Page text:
You can keep your log home’s wood in like-new condition without needing expensive log replacements.
The thought of maintaining a log home may seem intimidating to some homeowners. But unless you are a self-proclaimed procrastinator, following these easy tips can put your mind at ease.
Along with today’s new preservatives and regular spot checks, a log home can be maintained in just a couple of weekends a year. John Wilmes of RBJ Wood Restorations in Missouri offers a variety of log home repair services from basic stain maintenance to full log replacement. He has observed what happens when a stain system fails and the elements do damage to a wood home.
“A basic re-staining and sealing job costs as little as $1.89 a square foot versus spending $100 per log for a total replacement,” John explains. “The more tools a repairman has to pull out, the more expensive the repair,”
Services can range from as little as $2,000 up to $11,000 and up for major damage. (*This rate varies throughout the country.) With his hands-on knowledge, John offers some advice that could help homeowners keep trouble at bay.
If a home is properly maintained, a full re-staining can be done every seven to eight years. Maintenance during these in between years can be as little as just washing off logs and maybe re-applying a topcoat, or in some cases, even re-staining and sealing a small area where the elements have gotten a foothold on your logs.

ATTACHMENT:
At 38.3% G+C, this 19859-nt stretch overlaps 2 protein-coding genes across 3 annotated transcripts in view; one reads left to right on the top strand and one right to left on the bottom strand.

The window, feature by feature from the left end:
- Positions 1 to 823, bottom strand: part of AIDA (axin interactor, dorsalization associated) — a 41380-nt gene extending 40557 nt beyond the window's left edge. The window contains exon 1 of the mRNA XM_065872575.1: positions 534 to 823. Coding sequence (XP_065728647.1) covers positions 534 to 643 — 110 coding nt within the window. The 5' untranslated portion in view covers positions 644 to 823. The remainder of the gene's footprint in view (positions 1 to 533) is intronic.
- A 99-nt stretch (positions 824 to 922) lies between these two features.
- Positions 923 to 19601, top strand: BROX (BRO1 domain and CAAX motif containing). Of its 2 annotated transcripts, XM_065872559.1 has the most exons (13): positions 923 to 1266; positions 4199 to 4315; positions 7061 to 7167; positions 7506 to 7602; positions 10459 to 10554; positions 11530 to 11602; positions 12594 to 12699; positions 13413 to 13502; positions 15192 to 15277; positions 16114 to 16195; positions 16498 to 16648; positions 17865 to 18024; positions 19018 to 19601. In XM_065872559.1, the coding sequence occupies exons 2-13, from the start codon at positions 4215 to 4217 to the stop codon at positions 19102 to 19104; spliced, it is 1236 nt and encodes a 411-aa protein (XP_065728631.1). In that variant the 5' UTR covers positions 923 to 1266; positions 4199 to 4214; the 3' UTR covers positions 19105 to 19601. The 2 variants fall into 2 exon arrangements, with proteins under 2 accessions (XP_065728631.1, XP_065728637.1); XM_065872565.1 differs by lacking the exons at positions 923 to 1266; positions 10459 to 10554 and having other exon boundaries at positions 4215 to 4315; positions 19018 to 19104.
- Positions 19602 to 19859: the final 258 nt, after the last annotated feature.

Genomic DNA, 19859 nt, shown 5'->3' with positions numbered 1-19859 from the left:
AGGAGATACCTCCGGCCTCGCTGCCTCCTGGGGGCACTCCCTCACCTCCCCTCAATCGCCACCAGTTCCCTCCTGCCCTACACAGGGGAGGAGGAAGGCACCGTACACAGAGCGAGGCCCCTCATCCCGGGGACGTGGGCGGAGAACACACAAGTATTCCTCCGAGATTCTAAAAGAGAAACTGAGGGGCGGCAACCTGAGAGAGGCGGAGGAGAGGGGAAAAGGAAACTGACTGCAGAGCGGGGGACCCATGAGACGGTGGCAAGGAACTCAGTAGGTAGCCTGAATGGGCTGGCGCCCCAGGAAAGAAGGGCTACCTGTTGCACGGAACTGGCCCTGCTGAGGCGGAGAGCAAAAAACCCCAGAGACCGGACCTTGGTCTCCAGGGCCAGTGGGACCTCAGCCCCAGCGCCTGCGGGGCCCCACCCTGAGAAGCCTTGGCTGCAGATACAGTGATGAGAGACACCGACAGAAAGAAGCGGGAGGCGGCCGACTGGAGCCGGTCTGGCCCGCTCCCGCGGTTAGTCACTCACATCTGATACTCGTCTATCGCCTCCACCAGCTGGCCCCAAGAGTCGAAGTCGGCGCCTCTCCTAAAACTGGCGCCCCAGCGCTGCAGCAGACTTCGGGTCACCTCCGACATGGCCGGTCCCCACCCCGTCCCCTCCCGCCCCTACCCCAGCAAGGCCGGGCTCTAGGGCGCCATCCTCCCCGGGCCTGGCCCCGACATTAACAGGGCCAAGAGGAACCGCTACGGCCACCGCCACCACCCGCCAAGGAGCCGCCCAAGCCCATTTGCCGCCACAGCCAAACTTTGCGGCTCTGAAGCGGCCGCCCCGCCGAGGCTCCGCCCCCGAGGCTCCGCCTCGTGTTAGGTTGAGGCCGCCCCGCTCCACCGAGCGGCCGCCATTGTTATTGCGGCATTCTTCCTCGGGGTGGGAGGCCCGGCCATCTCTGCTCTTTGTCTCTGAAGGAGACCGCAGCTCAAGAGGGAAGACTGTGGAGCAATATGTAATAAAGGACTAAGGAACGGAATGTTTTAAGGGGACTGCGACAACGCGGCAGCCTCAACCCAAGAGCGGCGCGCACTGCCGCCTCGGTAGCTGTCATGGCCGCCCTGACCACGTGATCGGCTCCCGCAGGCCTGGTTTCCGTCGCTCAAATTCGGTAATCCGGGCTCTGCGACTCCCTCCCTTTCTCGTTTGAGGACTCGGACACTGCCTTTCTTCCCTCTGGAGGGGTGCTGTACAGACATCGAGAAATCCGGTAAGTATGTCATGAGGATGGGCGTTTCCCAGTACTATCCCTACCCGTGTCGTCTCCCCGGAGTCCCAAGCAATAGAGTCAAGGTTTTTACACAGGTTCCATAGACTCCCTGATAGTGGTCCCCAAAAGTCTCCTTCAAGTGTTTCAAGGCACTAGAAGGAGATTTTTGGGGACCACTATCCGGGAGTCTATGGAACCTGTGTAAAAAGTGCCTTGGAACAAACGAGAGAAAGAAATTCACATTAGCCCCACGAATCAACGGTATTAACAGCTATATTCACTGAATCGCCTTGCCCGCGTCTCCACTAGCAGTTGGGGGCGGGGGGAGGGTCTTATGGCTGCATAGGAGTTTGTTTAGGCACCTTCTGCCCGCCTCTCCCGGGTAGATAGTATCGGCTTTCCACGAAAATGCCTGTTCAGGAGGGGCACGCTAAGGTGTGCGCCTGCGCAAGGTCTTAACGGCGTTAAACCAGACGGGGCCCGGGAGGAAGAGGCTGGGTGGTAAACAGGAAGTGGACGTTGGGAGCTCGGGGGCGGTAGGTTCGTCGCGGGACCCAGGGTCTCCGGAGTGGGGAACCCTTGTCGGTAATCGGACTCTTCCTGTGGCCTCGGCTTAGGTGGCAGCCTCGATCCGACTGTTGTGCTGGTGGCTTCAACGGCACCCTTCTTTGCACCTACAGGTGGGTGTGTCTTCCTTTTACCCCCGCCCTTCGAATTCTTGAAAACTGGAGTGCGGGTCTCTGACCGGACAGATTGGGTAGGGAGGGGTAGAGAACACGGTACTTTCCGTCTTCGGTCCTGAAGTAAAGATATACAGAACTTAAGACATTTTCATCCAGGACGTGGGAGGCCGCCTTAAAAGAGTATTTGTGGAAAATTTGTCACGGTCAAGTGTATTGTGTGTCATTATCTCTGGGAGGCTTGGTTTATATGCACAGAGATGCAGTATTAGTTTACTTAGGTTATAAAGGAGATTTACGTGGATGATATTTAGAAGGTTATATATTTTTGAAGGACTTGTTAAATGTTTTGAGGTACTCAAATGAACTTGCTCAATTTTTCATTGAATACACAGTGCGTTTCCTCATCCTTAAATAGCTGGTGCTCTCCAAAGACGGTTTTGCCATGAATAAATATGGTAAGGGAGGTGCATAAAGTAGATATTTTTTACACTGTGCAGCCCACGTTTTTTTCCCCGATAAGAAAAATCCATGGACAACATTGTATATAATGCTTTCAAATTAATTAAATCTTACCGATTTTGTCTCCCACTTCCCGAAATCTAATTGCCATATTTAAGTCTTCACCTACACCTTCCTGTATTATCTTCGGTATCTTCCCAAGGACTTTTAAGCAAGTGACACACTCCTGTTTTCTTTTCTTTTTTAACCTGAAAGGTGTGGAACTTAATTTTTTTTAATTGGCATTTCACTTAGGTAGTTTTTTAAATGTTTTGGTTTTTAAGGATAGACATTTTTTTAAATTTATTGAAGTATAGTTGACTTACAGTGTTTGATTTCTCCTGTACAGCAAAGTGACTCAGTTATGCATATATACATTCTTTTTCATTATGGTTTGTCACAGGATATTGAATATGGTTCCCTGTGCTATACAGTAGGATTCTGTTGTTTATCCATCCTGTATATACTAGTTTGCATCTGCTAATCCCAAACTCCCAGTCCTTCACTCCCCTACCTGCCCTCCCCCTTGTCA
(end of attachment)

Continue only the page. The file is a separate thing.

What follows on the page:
John has found that certain areas of the home seem to have more trouble than others. Problem areas are:
- The deck or balcony of a home can be a tricky area. If the area is not covered by a roof or awning the rain back-splashes from the deck to the exterior log wall and creates a battered area that homeowners should keep an eye on. If the log starts to change color, then it might be time for a spot wash, dry and re-stain of that area.
- Southern and western walls receive more sun, which can do just as much damage as moisture to the walls, and they need to be protected from damaging UV rays. The heat and radiation from the sun breaks down the fibers of the log, which not only degrades the wood, but also offers a place for water and insects to enter.
- Breezeways are a great catchall for dirt and debris along with being a home for insects and birds. Dirt, flyspecks, spider webs and bird droppings all create a holding place for moisture and can have an accumulative effect over time.
- The extended corners of the logs are more exposed than the rest of the wall. They have less protection from the sun and rain while catching the wind and flying dirt. These areas need to be given extra protection including treating the log ends with special sealing products.
- If your home has dormers or multiple rooflines, be on the lookout. Wherever roof meets wood is where trouble can start. See the picture at right for an example of a home design with dormers and/or roof lines that meet each other. These elevated places can easily begin to rot if they don’t get regular close inspections.